I read this brief piece by Alex Ross, and then the Nick Frisch NYT piece he cites, and am struck by several things:
1. What happened with Ay Wei Wei earlier this year, and the shameful silence about it on the part of a major USian museum, which was also about to embark, if memory serves, on some sort of collaboration with the People’s Republic. And speaking of Ay, the news has been rather silent on that score of late, I think.
2.The not-so-veiled implication in Frisch’s article that institutions (including arts ones) in the US are prepared to forgive China a great deal because they have a great deal of cash. Pretty yucky. Especially now that the Occupy Wall Street people’s movement seems to be catching on. As Paul Krugman and now a bunch of others have pointed out, the mere fact that the OWS folk are attracting the ire of the bankers, and the politicians they bankroll, is enough to tell us that what they’re saying hits home.
Had a lovely coffee today with dear friend T*** who is a very fine writer. We got to talking about something I’ve written about before: how in the US art and society in general have persistently failed to knit themselves together. He told me about some mutual friends, people really committed to the arts, just returned from a 6-month sabbatical based in Barcelona. While working and everything, they still managed to take some trips around Europe –I mean really, who wouldn’t? Both said that what they brought away from this experience was primordially how every European country they visited has incorporated the arts into its life AND its ECONOMY.
To many, this may sound like a “DUH” sort of situation, but I think it’s close to the heart of at least one of the significant fault-lines that I see opening up in the US.
Let historians and economists deal with the minutiae of this question: to me it is clear that to have a more humane country –with a lower infant-mortality rate and a far lower percentage of its people in prison, just to pick two salient examples– you MUST have a country in which people are engaged with dance, with theatre, with music, with poetry.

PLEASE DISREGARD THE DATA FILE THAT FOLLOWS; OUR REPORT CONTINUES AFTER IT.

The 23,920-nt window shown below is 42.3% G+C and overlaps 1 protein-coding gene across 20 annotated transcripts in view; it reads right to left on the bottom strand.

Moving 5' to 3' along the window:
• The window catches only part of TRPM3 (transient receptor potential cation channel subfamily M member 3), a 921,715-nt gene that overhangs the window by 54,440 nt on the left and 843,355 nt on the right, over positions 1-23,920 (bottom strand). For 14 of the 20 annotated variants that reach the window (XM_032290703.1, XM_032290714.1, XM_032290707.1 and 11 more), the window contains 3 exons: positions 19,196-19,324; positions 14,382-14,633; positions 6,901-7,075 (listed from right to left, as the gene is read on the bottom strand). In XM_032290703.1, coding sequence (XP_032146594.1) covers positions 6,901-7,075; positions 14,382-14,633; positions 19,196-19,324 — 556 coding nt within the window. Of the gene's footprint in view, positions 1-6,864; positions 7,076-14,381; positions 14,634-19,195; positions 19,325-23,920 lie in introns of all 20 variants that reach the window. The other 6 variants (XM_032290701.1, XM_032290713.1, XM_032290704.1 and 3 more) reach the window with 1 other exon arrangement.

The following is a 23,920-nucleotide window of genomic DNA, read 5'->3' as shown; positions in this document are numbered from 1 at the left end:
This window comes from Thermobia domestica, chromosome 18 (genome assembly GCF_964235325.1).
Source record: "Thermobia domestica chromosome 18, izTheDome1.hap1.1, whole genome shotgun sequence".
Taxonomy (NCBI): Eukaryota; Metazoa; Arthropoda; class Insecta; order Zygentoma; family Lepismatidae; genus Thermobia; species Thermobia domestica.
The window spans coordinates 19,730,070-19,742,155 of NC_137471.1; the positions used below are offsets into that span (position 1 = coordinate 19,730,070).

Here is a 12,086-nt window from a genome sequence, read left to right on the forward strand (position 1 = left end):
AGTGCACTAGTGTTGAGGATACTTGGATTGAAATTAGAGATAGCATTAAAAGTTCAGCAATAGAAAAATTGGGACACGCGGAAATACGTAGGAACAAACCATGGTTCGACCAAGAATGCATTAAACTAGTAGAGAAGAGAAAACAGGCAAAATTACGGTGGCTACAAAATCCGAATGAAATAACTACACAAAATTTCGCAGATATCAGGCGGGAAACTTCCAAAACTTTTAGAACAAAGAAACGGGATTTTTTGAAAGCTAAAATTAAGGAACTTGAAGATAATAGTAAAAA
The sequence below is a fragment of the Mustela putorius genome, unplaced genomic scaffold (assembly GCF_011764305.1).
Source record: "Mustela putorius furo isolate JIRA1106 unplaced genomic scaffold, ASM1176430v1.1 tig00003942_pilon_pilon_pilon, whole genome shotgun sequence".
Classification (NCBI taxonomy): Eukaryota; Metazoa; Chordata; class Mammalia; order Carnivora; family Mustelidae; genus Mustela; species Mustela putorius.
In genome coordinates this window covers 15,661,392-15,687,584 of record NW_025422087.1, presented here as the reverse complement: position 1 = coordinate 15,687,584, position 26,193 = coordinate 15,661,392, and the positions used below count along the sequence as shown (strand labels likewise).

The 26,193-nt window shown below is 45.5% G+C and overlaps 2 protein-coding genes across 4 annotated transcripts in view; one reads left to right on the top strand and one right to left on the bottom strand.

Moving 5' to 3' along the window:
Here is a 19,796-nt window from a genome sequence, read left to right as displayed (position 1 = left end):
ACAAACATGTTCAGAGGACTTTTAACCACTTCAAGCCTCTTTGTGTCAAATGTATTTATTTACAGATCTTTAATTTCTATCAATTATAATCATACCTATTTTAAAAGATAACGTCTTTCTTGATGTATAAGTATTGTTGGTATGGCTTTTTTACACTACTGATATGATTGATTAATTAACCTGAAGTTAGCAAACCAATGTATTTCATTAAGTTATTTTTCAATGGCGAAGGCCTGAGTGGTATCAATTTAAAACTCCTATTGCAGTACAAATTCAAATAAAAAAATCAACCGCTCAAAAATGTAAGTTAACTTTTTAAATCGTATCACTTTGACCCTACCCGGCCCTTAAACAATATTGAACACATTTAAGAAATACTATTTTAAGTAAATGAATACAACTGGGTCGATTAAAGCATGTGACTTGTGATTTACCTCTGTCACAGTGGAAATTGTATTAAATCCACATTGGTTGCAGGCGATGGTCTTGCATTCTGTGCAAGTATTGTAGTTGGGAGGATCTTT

And not only that -- I mean engaged AS PARTICIPANTS. Why? Because when you are trying to make a poem on something you really care about, suddenly you have something to lose apart from the miserable paycheck you more than earn. If you make an enormous paycheck which you can’t even imagine how to earn, the experience will give you humility. When you yearn to play the fiddle or the guitar like one of your heroes, in order to see if you are progressing you must really listen to yourself. From this you can learn both critical thinking and listening, as well as compassion. And, when you accomplish part or all of what you strove for, you get to experience well-deserved pride.
When all this is part of a group or collective effort, as in chamber music, in a choir, or in something like the Venezuelan “El Sistema” youth orchestras, the critical thinking, the humility, the compassion, and the pride –most of all the love— are multiplied a thousand-fold … and you also learn the epiphany of collective effort. If you don’t know about “El Sistema”, google it. It should be part of everyone’s store of everyday knowledge.
I live in the state of Guanajuato, in México. This is far from being a mushy liberal tree-hugger sort of state. Nevertheless, in practically every town –even the tiniest and most remote— there is a “Casa de la Cultura” -- literally translated, a House of Culture. In FIFTY-FIVE of them there is a PIANO. There are many things that can be improved, but at the end of the day the fact that this exists signifies that there is some sort of awareness here. There is also, just by the way, the Seguro Popular, which is completely gratis and which is basically free health insurance for people who can’t afford anything else. And you know what? I believe you can enroll in it even if you are a foreigner.